Blogger Public Awareness Committee

Winners’ Round Up

Libraries Transform "I'm an Expert in..." badge

I’m an expert, you’re an expert, and we are all experts in the field of children’s services.  We congratulate the winners of the “I’m An Expert Contest.” Each received a bag of badges and opportunity to be featured on the ALSC Blog.

 

Today we spotlight three inspiring winners who shared how they use their expertise to create a better future for children through public and school libraries.

 

Smile Expert Natalie Haspel has a special talent of making everyone feel welcome at the Oak Park Branch Library in San Diego, California.

Photo courtesy of Natalie Haspel

“I enjoy making people smile. I make sure to greet everyone with a smile.  I believe that is the gateway to good experiences in the library. Although there are language barriers in our community, everyone likes a smile.  Proceeding from the initial greeting, I move to offering any/all services to ensure the patron has everything they need. Ensuring our branch has barrier-free access to all is crucial to our success!”

 

 

 

 

 

 

Early Literacy Expert Julie Crabb uses her knowledge of early brain research to empower her work as the children’s library associate for the Olathe Indian Creek Library in Olathe, Kansas.

Photo courtesy of Julie Crabb

“I feel that I have become an expert in promoting baby brain development. From day one in this position, I latched onto the early literacy aspects of librarianship and that passion has extended into my work with Storytime Underground. The simple fact that the organization of our brain’s are largely formed from early experiences constantly drives me to be better. Providing positive experiences, a safe environment, and caregiver tips for soft skill, gross motor, and literacy development shapes my community for years to come. I am an early literacy fanatic and I love that my bosses have allowed me to expand our programming in this area. Growing up, I never even considered this career path because I was going to be an educator or a superstar. Now, I feel like both almost every single day.”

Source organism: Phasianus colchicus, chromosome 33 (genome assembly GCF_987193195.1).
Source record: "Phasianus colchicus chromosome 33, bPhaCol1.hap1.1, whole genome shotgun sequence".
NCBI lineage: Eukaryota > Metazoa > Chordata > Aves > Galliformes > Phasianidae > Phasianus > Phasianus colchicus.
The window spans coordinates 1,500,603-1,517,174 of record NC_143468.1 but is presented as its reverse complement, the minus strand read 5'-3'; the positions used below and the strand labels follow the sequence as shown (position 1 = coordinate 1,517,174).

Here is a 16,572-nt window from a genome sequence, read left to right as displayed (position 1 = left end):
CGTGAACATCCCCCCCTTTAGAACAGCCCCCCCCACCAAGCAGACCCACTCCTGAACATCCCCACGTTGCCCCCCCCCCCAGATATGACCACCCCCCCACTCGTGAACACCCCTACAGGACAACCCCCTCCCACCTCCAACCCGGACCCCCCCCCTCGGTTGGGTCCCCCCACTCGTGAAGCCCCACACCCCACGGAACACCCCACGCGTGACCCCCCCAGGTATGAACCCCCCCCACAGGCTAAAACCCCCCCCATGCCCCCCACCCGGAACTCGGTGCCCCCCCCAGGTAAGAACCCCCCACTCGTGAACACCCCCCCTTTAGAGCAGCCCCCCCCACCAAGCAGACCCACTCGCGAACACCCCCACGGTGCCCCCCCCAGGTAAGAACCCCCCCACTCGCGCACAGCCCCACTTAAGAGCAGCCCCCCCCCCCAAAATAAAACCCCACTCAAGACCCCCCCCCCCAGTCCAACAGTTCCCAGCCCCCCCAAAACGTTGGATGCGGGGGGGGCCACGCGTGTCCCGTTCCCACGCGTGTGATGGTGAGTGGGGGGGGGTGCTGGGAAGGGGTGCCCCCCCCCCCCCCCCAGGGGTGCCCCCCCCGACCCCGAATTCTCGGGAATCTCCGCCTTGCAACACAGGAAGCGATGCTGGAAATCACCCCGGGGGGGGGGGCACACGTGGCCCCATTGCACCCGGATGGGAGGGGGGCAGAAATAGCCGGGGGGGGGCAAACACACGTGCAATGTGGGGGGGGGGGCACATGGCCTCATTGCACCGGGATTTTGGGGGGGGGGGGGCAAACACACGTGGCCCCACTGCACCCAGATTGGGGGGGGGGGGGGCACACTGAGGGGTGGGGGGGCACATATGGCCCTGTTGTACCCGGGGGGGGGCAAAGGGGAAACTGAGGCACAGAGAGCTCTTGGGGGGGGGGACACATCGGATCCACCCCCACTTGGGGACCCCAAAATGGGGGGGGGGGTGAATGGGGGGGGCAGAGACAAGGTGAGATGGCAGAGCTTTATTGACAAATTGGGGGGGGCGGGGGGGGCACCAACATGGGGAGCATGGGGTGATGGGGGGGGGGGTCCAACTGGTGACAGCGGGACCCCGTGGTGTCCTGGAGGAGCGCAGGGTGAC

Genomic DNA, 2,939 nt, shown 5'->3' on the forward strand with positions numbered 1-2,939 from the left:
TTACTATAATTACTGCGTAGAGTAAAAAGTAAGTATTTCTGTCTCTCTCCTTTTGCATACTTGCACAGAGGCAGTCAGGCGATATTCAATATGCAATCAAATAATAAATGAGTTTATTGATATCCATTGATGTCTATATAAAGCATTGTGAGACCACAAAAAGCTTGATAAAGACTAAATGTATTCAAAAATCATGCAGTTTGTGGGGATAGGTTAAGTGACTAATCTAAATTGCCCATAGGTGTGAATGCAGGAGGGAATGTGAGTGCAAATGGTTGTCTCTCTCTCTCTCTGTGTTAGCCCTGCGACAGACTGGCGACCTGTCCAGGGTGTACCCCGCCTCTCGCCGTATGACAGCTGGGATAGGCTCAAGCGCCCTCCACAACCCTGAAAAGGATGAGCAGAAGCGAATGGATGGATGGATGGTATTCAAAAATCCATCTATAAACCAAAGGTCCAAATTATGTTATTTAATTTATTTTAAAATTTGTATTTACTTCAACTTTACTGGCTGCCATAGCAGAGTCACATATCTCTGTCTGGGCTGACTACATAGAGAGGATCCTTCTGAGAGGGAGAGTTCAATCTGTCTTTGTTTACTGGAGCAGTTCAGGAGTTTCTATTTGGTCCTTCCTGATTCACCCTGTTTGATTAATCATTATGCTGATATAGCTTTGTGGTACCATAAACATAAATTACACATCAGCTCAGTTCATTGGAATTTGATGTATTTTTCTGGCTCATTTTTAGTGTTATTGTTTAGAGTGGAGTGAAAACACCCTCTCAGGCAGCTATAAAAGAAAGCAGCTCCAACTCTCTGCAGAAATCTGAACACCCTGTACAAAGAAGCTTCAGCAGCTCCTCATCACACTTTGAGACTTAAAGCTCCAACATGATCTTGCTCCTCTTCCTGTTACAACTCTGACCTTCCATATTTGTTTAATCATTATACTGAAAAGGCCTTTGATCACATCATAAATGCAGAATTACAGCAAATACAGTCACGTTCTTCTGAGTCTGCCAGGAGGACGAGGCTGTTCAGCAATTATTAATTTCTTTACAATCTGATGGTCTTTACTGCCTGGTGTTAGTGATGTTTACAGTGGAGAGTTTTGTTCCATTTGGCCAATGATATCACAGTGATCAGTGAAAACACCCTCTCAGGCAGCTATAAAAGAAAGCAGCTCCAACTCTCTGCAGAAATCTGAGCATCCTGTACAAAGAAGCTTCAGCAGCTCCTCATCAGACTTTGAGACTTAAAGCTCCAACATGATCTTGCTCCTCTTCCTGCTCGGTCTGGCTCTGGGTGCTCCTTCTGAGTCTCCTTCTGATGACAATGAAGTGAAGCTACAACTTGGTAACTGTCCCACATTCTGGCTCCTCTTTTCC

Cultural Competency Expert Laura Simeon creates an inclusive library collection and school community as the Library Learning Commons Director and Diversity Coordinator at Open Window School near Seattle, Washington.

Photo courtesy of Laura Simeon

“Supporting our school’s commitment to creating an inclusive environment would be impossible without a thoughtfully, deliberately diverse library collection to support both students and teachers. My goal is that every child can walk into the library and find books that in some way reflect their own background–as well as materials that teach them to better understand others. During staff meetings I often have time to do some training around cultural competency. I welcome parents and staff to regular Diversity Round Table meetings in the library, where we share resources, welcome different perspectives, ask for advice, and plan new initiatives. I see libraries and librarians as central to helping people cultivate a growth mindset around the cultural competency skills and awareness we all need if we are to move forward as a society in a productive way, and I feel very lucky that I’m able to put this passion of mine into practice every day.”

 

 

 

 

The Public Awareness Committee thanks the ALSC Blog for hosting the contest and to all participants.  We hope you continue use and share your expertise to transform your community.

 

Christy Estrovitz is the Manager of Youth Services for San Francisco Public Library and chair of the ALSC Public Awareness Committee. She can be reached at christy.estrovitz@sfpl.org .

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